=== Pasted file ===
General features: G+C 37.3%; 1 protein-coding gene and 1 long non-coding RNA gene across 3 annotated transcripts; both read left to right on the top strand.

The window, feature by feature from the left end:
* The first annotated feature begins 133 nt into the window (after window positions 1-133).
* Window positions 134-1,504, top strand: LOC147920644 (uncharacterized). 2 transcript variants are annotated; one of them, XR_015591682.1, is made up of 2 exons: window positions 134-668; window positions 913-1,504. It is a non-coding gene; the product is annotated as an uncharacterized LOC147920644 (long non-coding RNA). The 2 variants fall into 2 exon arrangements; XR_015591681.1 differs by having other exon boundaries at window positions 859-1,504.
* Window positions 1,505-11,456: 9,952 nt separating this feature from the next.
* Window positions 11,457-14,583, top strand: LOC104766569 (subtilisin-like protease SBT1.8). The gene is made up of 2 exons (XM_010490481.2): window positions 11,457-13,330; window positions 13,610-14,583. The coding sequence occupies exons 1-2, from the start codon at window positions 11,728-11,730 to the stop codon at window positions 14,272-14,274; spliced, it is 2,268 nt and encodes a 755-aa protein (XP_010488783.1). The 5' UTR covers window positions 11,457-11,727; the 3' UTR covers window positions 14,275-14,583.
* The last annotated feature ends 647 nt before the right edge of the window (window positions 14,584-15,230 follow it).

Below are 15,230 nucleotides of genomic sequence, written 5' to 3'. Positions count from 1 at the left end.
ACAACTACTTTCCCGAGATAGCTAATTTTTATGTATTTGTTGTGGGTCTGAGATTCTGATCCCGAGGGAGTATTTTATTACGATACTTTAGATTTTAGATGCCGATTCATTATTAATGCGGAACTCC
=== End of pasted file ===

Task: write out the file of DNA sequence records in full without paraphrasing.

General features: G+C 37.3%; 1 protein-coding gene and 1 long non-coding RNA gene across 3 annotated transcripts; both read left to right on the top strand.

The window, feature by feature from the left end:
* The first annotated feature begins 133 nt into the window (after window positions 1-133).
* Window positions 134-1,504, top strand: LOC147920644 (uncharacterized). 2 transcript variants are annotated; one of them, XR_015591682.1, is made up of 2 exons: window positions 134-668; window positions 913-1,504. It is a non-coding gene; the product is annotated as an uncharacterized LOC147920644 (long non-coding RNA). The 2 variants fall into 2 exon arrangements; XR_015591681.1 differs by having other exon boundaries at window positions 859-1,504.
* Window positions 1,505-11,456: 9,952 nt separating this feature from the next.
* Window positions 11,457-14,583, top strand: LOC104766569 (subtilisin-like protease SBT1.8). The gene is made up of 2 exons (XM_010490481.2): window positions 11,457-13,330; window positions 13,610-14,583. The coding sequence occupies exons 1-2, from the start codon at window positions 11,728-11,730 to the stop codon at window positions 14,272-14,274; spliced, it is 2,268 nt and encodes a 755-aa protein (XP_010488783.1). The 5' UTR covers window positions 11,457-11,727; the 3' UTR covers window positions 14,275-14,583.
* The last annotated feature ends 647 nt before the right edge of the window (window positions 14,584-15,230 follow it).

Below are 15,230 nucleotides of genomic sequence, written 5' to 3'. Positions count from 1 at the left end.
ACAACTACTTTCCCGAGATAGCTAATTTTTATGTATTTGTTGTGGGTCTGAGATTCTGATCCCGAGGGAGTATTTTATTACGATACTTTAGATTTTAGATGCCGATTCATTATTAATGCGGAACTCC